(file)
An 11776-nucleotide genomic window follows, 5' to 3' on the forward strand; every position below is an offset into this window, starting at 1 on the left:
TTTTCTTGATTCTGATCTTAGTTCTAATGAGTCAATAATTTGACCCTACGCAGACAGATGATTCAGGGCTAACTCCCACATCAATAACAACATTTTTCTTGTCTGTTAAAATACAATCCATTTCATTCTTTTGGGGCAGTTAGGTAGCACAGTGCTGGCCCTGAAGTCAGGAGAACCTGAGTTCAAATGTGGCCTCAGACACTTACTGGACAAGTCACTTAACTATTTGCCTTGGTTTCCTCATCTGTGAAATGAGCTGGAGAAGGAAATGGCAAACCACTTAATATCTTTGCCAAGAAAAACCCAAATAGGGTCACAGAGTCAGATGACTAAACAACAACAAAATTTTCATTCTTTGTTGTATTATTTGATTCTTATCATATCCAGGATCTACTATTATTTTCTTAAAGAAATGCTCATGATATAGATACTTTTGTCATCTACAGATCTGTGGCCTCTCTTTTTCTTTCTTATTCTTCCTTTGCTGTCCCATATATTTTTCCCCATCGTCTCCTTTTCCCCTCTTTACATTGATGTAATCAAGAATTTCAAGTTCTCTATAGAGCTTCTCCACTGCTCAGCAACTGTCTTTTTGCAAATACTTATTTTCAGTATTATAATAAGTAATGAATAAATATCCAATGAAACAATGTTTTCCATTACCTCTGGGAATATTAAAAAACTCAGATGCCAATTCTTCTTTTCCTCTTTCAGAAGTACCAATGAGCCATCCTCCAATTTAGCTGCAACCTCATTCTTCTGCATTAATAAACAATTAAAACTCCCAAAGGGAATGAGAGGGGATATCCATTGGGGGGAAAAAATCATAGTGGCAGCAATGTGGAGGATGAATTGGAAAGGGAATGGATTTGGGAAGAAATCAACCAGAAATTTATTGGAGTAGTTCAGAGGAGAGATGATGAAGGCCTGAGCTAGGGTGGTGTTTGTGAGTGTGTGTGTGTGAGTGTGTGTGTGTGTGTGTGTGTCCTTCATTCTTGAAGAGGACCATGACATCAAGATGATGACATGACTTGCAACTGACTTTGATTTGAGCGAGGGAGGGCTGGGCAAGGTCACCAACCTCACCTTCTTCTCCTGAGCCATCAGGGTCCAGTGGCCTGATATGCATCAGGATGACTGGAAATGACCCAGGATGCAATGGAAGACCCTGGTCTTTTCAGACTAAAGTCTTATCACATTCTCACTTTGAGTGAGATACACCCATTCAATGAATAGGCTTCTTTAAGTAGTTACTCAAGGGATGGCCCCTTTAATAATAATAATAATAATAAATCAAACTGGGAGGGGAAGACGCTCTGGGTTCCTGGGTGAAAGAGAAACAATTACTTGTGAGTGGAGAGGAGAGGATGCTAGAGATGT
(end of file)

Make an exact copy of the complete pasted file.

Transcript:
An 11776-nucleotide genomic window follows, 5' to 3' on the forward strand; every position below is an offset into this window, starting at 1 on the left:
TTTTCTTGATTCTGATCTTAGTTCTAATGAGTCAATAATTTGACCCTACGCAGACAGATGATTCAGGGCTAACTCCCACATCAATAACAACATTTTTCTTGTCTGTTAAAATACAATCCATTTCATTCTTTTGGGGCAGTTAGGTAGCACAGTGCTGGCCCTGAAGTCAGGAGAACCTGAGTTCAAATGTGGCCTCAGACACTTACTGGACAAGTCACTTAACTATTTGCCTTGGTTTCCTCATCTGTGAAATGAGCTGGAGAAGGAAATGGCAAACCACTTAATATCTTTGCCAAGAAAAACCCAAATAGGGTCACAGAGTCAGATGACTAAACAACAACAAAATTTTCATTCTTTGTTGTATTATTTGATTCTTATCATATCCAGGATCTACTATTATTTTCTTAAAGAAATGCTCATGATATAGATACTTTTGTCATCTACAGATCTGTGGCCTCTCTTTTTCTTTCTTATTCTTCCTTTGCTGTCCCATATATTTTTCCCCATCGTCTCCTTTTCCCCTCTTTACATTGATGTAATCAAGAATTTCAAGTTCTCTATAGAGCTTCTCCACTGCTCAGCAACTGTCTTTTTGCAAATACTTATTTTCAGTATTATAATAAGTAATGAATAAATATCCAATGAAACAATGTTTTCCATTACCTCTGGGAATATTAAAAAACTCAGATGCCAATTCTTCTTTTCCTCTTTCAGAAGTACCAATGAGCCATCCTCCAATTTAGCTGCAACCTCATTCTTCTGCATTAATAAACAATTAAAACTCCCAAAGGGAATGAGAGGGGATATCCATTGGGGGGAAAAAATCATAGTGGCAGCAATGTGGAGGATGAATTGGAAAGGGAATGGATTTGGGAAGAAATCAACCAGAAATTTATTGGAGTAGTTCAGAGGAGAGATGATGAAGGCCTGAGCTAGGGTGGTGTTTGTGAGTGTGTGTGTGTGAGTGTGTGTGTGTGTGTGTGTGTCCTTCATTCTTGAAGAGGACCATGACATCAAGATGATGACATGACTTGCAACTGACTTTGATTTGAGCGAGGGAGGGCTGGGCAAGGTCACCAACCTCACCTTCTTCTCCTGAGCCATCAGGGTCCAGTGGCCTGATATGCATCAGGATGACTGGAAATGACCCAGGATGCAATGGAAGACCCTGGTCTTTTCAGACTAAAGTCTTATCACATTCTCACTTTGAGTGAGATACACCCATTCAATGAATAGGCTTCTTTAAGTAGTTACTCAAGGGATGGCCCCTTTAATAATAATAATAATAATAAATCAAACTGGGAGGGGAAGACGCTCTGGGTTCCTGGGTGAAAGAGAAACAATTACTTGTGAGTGGAGAGGAGAGGATGCTAGAGATGT